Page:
Advances in the Management of ADHD in Adult Population - Episode 13
Greg Mattingly, MD, and David W. Goodman, MD, discuss the recent approval of viloxazine in children and its clinical profile in the pediatric and adult populations in ADHD.
Theresa R. Cerulli, MD: Dr Mattingly, you were involved in a lot of the trials. I’d love to hear your thoughts on emerging treatment options in ADHD [attention-deficit/hyperactivity disorder]. Can you discuss the recent approval of the noradrenergic reuptake inhibitor, for example, viloxazine? You mentioned this earlier, but let’s hear more about its multimodal mechanism of action and clinical profile.
Greg Mattingly, MD: Certainly. I’ve been involved in ADHD research for about 30 years with a lot of my colleagues. David and I have known each other for over that span. We’ve developed a lot of different stimulant preparations, but the holy grail has been a nonstimulant that offers something different. There’s a product approved for children adolescents called viloxazine extended release. It modulates the norepinephrine receptor, which our other nonstimulants do.
If you go back to some of the pivotal trials, some of the pivotal understanding, it does some unique things. It raises serotonin. It raises dopamine. We see in specific areas of the brain that viloxazine is raising not only norepinephrine but also dopamine and serotonin in the prefrontal cortex. We see robust elevation of all of those. If we go down to some of the areas of the brain that get involved with addiction and a tendency to want to take something more than I should, we see that viloxazine is very sparing with not having as much dopamine properties.
In the studies with the viloxazine, the first thing we saw was there was no habituation—we didn’t build a tolerance to it. If you stopped cold turkey or ran out of it, there were no withdrawal adverse effects associated with it having been in those trials—no habituation, no tolerance, no craving, no withdrawal. We started saying, “What’s the right dose of this medicine that has a multimodal mechanism?” It’s hitting the brain through multiple pathways, so what’s the right dose? In the pediatric studies, the dose range is 100 to 400 mg. The starting dose for kids ages 6 to 12 years old is 100 mg. The starting dose for adolescents is 200 mg, and most kids are going to take between 200 and 400 mg. Very few wind up 100 mg in the long run.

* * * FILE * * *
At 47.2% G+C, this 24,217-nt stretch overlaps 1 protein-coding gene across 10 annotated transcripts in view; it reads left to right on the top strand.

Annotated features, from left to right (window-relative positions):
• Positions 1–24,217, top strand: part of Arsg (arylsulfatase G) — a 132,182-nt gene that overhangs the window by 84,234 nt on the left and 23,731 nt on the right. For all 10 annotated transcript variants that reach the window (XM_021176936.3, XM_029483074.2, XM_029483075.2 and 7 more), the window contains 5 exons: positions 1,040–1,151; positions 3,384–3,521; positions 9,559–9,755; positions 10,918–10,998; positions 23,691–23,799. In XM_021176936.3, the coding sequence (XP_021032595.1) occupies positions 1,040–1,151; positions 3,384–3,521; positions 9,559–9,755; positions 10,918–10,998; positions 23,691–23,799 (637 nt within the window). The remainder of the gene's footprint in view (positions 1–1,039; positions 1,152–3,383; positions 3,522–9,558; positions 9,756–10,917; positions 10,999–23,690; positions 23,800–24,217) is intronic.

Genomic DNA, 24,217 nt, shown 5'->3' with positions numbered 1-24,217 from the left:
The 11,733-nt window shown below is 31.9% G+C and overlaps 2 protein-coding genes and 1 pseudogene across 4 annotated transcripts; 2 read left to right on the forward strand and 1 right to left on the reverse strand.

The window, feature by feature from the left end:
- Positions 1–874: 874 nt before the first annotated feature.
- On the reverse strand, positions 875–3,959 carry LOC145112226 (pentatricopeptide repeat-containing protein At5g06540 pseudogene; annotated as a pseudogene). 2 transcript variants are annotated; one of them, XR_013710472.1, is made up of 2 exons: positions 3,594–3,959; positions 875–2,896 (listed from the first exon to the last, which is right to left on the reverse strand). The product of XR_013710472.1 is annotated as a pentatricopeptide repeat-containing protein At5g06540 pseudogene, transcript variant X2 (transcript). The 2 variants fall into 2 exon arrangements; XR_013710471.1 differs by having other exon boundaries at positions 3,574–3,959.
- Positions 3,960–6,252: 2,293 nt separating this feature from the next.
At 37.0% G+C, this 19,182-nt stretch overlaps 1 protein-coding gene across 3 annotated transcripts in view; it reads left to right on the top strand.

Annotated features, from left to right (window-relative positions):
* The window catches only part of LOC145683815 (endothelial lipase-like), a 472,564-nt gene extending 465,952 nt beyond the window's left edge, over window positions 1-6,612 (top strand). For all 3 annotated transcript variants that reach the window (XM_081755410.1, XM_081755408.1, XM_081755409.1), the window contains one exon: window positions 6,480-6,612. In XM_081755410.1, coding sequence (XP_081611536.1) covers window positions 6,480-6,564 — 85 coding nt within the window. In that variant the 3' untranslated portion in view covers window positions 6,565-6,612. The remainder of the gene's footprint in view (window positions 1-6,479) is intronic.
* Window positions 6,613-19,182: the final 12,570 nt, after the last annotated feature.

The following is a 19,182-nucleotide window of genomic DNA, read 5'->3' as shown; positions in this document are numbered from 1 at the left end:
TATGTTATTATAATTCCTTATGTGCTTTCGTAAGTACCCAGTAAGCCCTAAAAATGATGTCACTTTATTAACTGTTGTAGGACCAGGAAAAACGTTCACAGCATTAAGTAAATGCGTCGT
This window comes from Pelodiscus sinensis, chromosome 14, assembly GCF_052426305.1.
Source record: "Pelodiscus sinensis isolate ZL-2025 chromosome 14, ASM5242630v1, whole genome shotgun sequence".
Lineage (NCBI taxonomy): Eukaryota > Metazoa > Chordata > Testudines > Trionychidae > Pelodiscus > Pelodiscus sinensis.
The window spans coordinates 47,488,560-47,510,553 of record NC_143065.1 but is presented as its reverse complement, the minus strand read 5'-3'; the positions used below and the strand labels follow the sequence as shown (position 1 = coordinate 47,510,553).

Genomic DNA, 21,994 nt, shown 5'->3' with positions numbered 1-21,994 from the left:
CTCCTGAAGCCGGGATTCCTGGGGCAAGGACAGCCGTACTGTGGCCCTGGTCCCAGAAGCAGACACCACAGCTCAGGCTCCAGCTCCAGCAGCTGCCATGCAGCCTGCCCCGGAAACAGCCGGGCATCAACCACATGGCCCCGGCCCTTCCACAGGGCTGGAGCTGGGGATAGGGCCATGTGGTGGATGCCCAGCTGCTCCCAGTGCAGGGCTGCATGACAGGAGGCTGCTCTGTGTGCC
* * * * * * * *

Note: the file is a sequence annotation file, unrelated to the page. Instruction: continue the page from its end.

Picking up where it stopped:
In those studies, a few things offer us some hope. We found that in the pediatric data, most children started improving on the medicine after the first week. You didn’t have to wait a month the way many of our medicines are taken. Within the first week, parents and kids said, “I’m doing better.” Clinicians said the kids were doing better. In adolescents, that’s a little harder place to move the needle. There tends to be more going on in a teenager’s life. But even there, we saw that improvement started within the second week of treatment. One long-term study that we were a part of—somebody referenced it earlier—from that pediatric population said if you stay on the medicine, open label, and come back to the clinic, let’s measure you over of a year. On average, a kid on viloxazine didn’t have a little improvement in their ADHD. They had dramatic improvement in their ADHD symptoms.
Their symptoms were down to what we call minimal or less on average. Parents were rating their kids as doing better. Kids would come in and tell me they were doing better. Is it going to work for everybody? Absolutely not. But it’s giving us a tool approved in children that, with long-term use, we saw significant efficacy. I’ve been a part of adult ADHD trials. This isn’t FDA approved for adults, but those data are sitting in front of the FDA. The trial results were positive. Hopefully, we’ll soon have another option for adults with ADHD.
David W. Goodman, MD: It’s interesting, Greg. The profile on viloxazine to me suggest a number of things. One is we talk about ADHD as a dopamine disorder. That’s like describing the Mona Lisa as a picture of a woman. It doesn’t begin to explain the complexity of the neuroscience. When you say that dopamine goes up if I give this drug, I will then ask, “In what area of the brain are you talking about?” From the viloxazine profiles, you can see that dopamine will increase in some areas and not in others. You’ll see that serotonin goes up in some areas and not in others. The complexity of ADHD is far beyond the reductionistic neuroscience we talk about in regard to this as a dopamine disorder. Every medication we give that’s going to be effective should be a dopamine agent.
Transcript Edited for Clarity